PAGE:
And this was a plan that suited the government who were keen to establish a class of what they saw as "yeomen farmers" such as they had in the Old Country. Of course, smaller farms meant more intensive cultivation which meant higher productivity which meant a growing economy and more money for the government. The only people who didn't see things quite the same way were the squatters whose runs were being carved up by selectors.
|Farm land on the Woodbourne Creek at Bamganie|
This then was the backdrop to the land acquisitions which occurred in the latter half of the 19th century and the first half of the 20th century as smaller landholders moved in, fences were erected, crops were planted and families put down roots. Naturally enough, with the increase in population, the demand for education arose and eventually two schools were established on the old Woodbourne run.
The Woodburn Creek Primary School No. 1748 which first opened its doors on 3rd August, 1876 after three years of wrangling with the education department, was situated on land just west of the creek and north of the Meredith-Mt Mercer Road. Not surprisingly its roll read like a list of the local selectors.
|The original Woodburn Creek school site. A post from the school grounds can|
just be seen in the middle of the photograph
|Woodburn Creek Primary School No. 1748. The second building on the new|
site at the cross-roads c1978
|Geelong Advertiser article at the time of Woodburn|
|The second site of the Woodburn Creek Primary School today with memorial plaque|
|Map showing the sites (in green) of the Woodburn Creek Primary School. The|
earlier site near the creek is on the right and the later site at the crossroads to the left
The school was initially located on what became known as School Point, in the V of land formed by the confluence of the Woodbourne and Wilson Creeks. Like Woodburn Creek Primary, the school at Bamganie was moved from its original site and was plagued over the years by fluctuating student numbers.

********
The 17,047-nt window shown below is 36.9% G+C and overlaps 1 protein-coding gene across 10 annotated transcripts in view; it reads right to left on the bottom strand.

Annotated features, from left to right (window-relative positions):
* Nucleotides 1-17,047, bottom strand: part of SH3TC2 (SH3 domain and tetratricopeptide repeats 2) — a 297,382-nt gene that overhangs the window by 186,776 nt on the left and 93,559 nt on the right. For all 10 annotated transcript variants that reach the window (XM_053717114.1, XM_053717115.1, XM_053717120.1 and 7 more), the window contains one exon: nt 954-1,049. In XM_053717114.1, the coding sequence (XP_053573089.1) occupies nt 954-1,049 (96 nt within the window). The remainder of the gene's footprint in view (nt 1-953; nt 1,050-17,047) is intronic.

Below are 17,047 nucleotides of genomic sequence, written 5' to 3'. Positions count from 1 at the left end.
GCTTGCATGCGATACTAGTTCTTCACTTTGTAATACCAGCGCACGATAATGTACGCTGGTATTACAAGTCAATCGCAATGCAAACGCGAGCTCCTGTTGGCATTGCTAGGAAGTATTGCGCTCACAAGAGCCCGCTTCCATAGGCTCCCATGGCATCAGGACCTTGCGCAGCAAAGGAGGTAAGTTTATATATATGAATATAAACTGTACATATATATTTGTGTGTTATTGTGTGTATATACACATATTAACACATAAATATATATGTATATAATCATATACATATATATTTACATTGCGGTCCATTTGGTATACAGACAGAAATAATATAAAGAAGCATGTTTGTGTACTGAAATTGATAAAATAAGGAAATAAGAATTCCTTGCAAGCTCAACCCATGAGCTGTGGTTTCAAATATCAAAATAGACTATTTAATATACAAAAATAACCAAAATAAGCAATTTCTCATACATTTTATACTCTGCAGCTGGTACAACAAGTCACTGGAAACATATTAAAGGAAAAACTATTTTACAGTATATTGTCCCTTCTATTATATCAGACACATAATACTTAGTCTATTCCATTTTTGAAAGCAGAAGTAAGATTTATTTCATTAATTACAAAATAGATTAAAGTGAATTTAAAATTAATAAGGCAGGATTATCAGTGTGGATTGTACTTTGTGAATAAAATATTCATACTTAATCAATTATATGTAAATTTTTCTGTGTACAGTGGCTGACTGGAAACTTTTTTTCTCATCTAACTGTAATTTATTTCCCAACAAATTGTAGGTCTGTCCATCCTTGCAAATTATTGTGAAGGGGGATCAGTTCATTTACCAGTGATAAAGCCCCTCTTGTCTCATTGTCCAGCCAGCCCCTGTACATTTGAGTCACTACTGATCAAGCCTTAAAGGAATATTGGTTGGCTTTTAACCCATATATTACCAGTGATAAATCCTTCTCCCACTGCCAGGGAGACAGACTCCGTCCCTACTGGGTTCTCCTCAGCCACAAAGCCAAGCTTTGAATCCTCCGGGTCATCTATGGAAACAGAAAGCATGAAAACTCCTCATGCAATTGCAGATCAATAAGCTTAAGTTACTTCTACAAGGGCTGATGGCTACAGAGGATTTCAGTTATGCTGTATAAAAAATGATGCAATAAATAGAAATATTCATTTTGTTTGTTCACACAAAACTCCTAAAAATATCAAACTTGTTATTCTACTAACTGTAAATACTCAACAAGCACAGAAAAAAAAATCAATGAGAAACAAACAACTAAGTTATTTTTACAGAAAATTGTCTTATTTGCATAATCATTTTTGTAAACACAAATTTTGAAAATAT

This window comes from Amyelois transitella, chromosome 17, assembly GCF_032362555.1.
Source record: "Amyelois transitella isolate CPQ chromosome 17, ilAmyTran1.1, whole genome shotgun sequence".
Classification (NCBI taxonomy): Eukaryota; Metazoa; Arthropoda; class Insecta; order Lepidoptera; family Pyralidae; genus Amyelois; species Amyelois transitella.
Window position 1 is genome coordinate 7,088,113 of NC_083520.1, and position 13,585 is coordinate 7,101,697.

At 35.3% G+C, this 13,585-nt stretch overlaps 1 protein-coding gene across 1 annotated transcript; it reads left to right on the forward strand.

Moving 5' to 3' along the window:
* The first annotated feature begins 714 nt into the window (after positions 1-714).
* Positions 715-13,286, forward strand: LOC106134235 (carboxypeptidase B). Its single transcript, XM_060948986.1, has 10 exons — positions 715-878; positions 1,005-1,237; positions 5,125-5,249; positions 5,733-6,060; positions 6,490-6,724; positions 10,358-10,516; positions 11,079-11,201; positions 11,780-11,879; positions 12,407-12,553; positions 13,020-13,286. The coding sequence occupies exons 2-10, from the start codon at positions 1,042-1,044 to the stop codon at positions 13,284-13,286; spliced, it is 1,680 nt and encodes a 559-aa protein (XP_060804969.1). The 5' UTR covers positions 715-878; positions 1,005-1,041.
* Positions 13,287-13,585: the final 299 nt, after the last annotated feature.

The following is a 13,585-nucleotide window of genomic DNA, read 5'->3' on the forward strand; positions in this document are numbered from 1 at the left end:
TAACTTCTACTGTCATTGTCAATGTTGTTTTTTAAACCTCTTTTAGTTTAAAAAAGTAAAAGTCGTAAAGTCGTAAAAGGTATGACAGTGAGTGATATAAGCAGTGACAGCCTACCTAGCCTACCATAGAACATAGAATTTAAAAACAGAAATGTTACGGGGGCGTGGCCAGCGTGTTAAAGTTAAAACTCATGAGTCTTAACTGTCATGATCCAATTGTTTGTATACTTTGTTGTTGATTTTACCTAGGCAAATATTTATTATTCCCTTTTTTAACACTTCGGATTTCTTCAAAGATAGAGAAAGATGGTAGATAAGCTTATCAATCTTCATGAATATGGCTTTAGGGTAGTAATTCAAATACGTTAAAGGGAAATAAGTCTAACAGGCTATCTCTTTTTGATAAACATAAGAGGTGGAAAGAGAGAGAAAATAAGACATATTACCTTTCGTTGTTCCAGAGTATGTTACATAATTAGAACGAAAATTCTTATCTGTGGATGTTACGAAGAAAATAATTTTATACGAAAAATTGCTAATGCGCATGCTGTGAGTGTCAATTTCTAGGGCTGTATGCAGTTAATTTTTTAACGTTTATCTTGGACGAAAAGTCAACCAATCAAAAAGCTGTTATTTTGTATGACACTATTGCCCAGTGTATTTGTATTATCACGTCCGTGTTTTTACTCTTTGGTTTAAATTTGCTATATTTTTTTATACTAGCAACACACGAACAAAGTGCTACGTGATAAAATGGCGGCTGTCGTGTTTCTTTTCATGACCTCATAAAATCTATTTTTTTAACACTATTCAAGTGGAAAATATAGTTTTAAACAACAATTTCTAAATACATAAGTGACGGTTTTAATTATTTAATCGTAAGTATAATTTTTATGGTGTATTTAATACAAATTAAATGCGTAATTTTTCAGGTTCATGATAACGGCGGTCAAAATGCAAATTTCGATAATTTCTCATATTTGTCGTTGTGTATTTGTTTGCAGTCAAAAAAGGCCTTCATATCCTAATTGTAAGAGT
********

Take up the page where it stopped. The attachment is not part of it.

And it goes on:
|Map showing the two sites (marked green) occupied by the Bamganie|
State School. The lower site between the creeks was the original site
In 1923, to commemorate those students from the school who fought in the First World War, a pine tree was planted around the perimeter of the school for each of the servicemen and was accompanied by a plaque. Each of the fourteen current students planted a tree with the fifteenth planted by two students who were to start at the school the following year.
|Some of the commemorative pines can be seen behind the more recent eucalypts|
In 1967 fire swept through the area, damaging some of the trees and, it was reported, burning four houses. I can attest that this was nearly five houses as the fire closely approached the property recently purchased by my parents, some 5.5km up the road. Through the efforts of my grandfather, it was stopped at the plantation which surrounds the house.
|Bamganie World War 1 soldiers' memorial at the Bamganie State School site|